Action on leakage can’t wait, warns watchdog

The amount of water lost through leakage has risen for the second year running, and the Consumer Council for Water is calling for water companies to take action now to tackle this problem.

According to CCWater’s latest report on resilience, published today (30 August), overall leakage levels rose by 1.5% in 2017-18, with nine companies failing to meet their leakage targets for the year. Average water consumption has also increased by 0.23% to 141 litres per person, per day, a total rise of 1.14% over the past two years.

Although the regulator has set a challenge for companies to reduce leakage by 15% between 2020 and 2025, the hot, dry early summer has highlighted the pressures on our available water resources, and CCWater is calling for companies to act to ensure supplies are resilient and reliable, now and in the long term.

Karen Gibbs, Senior Policy Manager, said: “We know that consumers are more likely to use water wisely if they can see their water company is doing the same by tackling leaks. Water companies must take action to reduce leakage and improve the resilience of their networks, if they want to encourage consumers to commit to using water wisely themselves.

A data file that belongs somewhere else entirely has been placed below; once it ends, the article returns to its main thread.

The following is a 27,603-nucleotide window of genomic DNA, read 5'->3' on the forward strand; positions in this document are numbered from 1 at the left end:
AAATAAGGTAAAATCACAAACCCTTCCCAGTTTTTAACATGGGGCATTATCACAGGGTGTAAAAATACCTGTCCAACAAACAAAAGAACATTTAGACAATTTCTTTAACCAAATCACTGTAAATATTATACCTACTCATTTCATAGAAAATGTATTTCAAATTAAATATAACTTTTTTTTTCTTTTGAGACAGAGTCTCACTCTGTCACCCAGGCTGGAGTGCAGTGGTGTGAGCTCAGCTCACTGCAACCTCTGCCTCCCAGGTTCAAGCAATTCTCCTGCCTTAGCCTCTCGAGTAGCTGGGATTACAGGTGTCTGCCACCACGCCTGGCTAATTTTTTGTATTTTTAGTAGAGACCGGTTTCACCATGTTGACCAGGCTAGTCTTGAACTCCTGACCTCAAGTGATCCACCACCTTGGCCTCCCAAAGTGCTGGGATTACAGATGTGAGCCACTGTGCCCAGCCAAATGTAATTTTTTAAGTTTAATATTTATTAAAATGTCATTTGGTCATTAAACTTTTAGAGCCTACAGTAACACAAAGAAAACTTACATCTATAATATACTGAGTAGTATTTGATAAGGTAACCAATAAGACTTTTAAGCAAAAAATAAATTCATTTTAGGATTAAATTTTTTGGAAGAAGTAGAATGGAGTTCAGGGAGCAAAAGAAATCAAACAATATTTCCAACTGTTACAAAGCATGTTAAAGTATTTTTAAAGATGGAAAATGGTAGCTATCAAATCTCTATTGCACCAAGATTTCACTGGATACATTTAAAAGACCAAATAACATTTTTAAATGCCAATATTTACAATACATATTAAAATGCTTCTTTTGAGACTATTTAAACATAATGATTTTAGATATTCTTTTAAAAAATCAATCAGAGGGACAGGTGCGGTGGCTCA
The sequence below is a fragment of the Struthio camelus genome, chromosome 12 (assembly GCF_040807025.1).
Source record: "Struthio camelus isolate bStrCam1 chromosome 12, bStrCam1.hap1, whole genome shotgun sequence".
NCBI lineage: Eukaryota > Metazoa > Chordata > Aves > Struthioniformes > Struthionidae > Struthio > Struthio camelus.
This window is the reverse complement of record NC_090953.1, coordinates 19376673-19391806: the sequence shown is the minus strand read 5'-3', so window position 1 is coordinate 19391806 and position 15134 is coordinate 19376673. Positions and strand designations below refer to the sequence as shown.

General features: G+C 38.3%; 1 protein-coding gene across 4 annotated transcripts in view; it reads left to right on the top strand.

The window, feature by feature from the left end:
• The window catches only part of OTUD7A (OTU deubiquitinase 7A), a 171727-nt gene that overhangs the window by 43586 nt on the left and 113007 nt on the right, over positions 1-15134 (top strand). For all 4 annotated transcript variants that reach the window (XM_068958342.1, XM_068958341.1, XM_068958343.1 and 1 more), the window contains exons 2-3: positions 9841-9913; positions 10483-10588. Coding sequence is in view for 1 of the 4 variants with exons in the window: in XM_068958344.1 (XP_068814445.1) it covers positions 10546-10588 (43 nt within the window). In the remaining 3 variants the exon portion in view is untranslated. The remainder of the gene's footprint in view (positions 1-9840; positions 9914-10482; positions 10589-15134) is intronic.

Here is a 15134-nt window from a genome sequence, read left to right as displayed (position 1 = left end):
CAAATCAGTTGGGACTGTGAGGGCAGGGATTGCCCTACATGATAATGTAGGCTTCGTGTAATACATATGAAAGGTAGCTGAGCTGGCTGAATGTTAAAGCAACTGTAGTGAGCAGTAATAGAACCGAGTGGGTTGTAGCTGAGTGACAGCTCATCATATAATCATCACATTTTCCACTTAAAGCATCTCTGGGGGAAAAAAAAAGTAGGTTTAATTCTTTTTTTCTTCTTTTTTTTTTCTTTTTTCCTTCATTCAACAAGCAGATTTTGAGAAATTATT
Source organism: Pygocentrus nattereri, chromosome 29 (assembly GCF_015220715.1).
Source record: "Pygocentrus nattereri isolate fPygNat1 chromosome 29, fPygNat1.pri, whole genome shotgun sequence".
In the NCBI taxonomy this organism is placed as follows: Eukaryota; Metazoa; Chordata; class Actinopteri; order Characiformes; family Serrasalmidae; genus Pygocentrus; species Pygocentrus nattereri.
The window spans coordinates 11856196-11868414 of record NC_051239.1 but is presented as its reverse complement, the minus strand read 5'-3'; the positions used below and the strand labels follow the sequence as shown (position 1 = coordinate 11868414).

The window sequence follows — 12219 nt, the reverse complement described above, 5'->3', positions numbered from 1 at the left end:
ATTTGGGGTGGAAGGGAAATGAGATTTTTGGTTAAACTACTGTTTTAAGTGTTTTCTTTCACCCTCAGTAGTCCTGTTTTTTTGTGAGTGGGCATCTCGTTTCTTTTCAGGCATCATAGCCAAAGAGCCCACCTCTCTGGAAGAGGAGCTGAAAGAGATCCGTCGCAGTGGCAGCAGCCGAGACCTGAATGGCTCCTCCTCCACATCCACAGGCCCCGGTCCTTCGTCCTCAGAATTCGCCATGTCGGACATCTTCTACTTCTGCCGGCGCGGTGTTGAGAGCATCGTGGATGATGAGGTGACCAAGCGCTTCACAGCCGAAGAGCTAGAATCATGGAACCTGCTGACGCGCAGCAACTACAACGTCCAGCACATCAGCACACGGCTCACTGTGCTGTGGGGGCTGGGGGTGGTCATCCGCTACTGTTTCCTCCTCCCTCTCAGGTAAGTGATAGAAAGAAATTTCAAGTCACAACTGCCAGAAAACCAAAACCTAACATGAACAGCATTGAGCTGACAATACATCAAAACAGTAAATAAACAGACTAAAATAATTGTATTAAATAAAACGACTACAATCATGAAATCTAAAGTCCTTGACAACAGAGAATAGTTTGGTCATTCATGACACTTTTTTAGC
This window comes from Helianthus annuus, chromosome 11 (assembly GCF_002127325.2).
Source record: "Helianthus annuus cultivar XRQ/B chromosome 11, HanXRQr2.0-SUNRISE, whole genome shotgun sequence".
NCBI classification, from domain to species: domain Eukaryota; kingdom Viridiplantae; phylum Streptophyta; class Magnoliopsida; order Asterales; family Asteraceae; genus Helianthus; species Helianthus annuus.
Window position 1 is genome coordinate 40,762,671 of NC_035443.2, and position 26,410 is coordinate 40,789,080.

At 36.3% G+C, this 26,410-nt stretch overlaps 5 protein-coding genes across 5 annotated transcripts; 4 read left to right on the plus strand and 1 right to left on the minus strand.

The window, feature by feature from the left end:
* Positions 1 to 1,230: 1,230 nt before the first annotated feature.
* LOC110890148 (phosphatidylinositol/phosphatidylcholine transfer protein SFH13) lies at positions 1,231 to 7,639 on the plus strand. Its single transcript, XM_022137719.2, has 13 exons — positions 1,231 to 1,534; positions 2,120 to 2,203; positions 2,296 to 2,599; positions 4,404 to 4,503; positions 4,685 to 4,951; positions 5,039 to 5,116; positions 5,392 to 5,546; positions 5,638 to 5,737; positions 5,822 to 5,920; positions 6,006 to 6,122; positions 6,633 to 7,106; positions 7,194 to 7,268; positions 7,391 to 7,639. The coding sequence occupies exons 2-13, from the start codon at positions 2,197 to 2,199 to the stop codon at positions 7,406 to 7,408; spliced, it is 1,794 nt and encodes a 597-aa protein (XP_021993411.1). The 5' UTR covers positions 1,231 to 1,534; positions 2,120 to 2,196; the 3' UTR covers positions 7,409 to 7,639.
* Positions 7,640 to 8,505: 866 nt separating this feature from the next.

“Although companies do have plans to reduce leakage in 2020 -25 their customers will expect to see this happening now.”

Some companies have realised how important leakage is to customers, and are choosing to show far greater ambition than others in tackling this issue. Albeit from a relatively poor starting point, Yorkshire Water is aiming to go beyond the regulatory target of 15%, aiming to reduce leakage by 40% by 2025.

Supply interruptions are another factor that can affect consumers’ perceptions of their water company, and in 2017-18, the average amount of time customers were without water more than doubled from 10 minutes 45 seconds in 2016-17 to 22 minutes in 2017-18. This increase is largely attributable to the severe cold weather and quick thaw experienced by many regions in March 2018 which caused pipes to burst. CCWater is calling for all water companies to learn lessons from this incident to meet the growing challenge of climate change and ensure that they are better prepared to minimise supply interruptions in the future.

The report also details company performance on sewer flooding, which has shown a more positive trend. In 2017-18, internal sewer flooding reduced by 36%, contributing to an overall five-year reduction of 26%. Similarly, external sewer flooding reduced by 19% in the year – 36% over five years. This year’s decrease is due largely to drier weather, and while this is good news for customers, this downward trend needs to continue, with water companies planning effectively to mitigate the risk of all kinds of sewer flooding, regardless of the weather conditions.

With population growth and climate change set to place our water and sewerage services under increasing pressure in the coming years, water companies need to ensure they are resilient now and in the future, whatever the weather.

CCWater’s report, entitled Water, water everywhere? Delivering resilient water & waste water services (2017-18) can be downloaded below:

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